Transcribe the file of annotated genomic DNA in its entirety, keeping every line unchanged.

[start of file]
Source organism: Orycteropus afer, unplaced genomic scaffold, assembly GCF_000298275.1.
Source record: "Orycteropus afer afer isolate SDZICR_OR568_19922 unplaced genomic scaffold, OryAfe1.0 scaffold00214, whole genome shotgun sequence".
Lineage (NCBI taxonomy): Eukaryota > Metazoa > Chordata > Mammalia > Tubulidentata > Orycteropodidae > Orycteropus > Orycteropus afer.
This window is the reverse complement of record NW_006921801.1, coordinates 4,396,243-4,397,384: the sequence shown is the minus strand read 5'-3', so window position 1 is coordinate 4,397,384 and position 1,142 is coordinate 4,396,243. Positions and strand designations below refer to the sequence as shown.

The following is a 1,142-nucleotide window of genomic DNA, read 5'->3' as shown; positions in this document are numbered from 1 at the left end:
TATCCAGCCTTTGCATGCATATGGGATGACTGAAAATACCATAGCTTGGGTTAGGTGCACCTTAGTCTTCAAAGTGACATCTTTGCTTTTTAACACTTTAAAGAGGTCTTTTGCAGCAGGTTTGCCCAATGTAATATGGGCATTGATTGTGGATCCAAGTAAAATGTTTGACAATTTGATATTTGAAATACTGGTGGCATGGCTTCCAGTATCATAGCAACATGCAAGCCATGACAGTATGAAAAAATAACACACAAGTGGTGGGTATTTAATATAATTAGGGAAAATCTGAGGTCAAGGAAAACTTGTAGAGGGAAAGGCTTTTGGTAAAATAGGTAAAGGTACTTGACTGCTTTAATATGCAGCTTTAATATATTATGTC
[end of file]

Source organism: Orycteropus afer, unplaced genomic scaffold, assembly GCF_000298275.1.
Source record: "Orycteropus afer afer isolate SDZICR_OR568_19922 unplaced genomic scaffold, OryAfe1.0 scaffold00214, whole genome shotgun sequence".
Lineage (NCBI taxonomy): Eukaryota > Metazoa > Chordata > Mammalia > Tubulidentata > Orycteropodidae > Orycteropus > Orycteropus afer.
This window is the reverse complement of record NW_006921801.1, coordinates 4,396,243-4,397,384: the sequence shown is the minus strand read 5'-3', so window position 1 is coordinate 4,397,384 and position 1,142 is coordinate 4,396,243. Positions and strand designations below refer to the sequence as shown.

The following is a 1,142-nucleotide window of genomic DNA, read 5'->3' as shown; positions in this document are numbered from 1 at the left end:
TATCCAGCCTTTGCATGCATATGGGATGACTGAAAATACCATAGCTTGGGTTAGGTGCACCTTAGTCTTCAAAGTGACATCTTTGCTTTTTAACACTTTAAAGAGGTCTTTTGCAGCAGGTTTGCCCAATGTAATATGGGCATTGATTGTGGATCCAAGTAAAATGTTTGACAATTTGATATTTGAAATACTGGTGGCATGGCTTCCAGTATCATAGCAACATGCAAGCCATGACAGTATGAAAAAATAACACACAAGTGGTGGGTATTTAATATAATTAGGGAAAATCTGAGGTCAAGGAAAACTTGTAGAGGGAAAGGCTTTTGGTAAAATAGGTAAAGGTACTTGACTGCTTTAATATGCAGCTTTAATATATTATGTC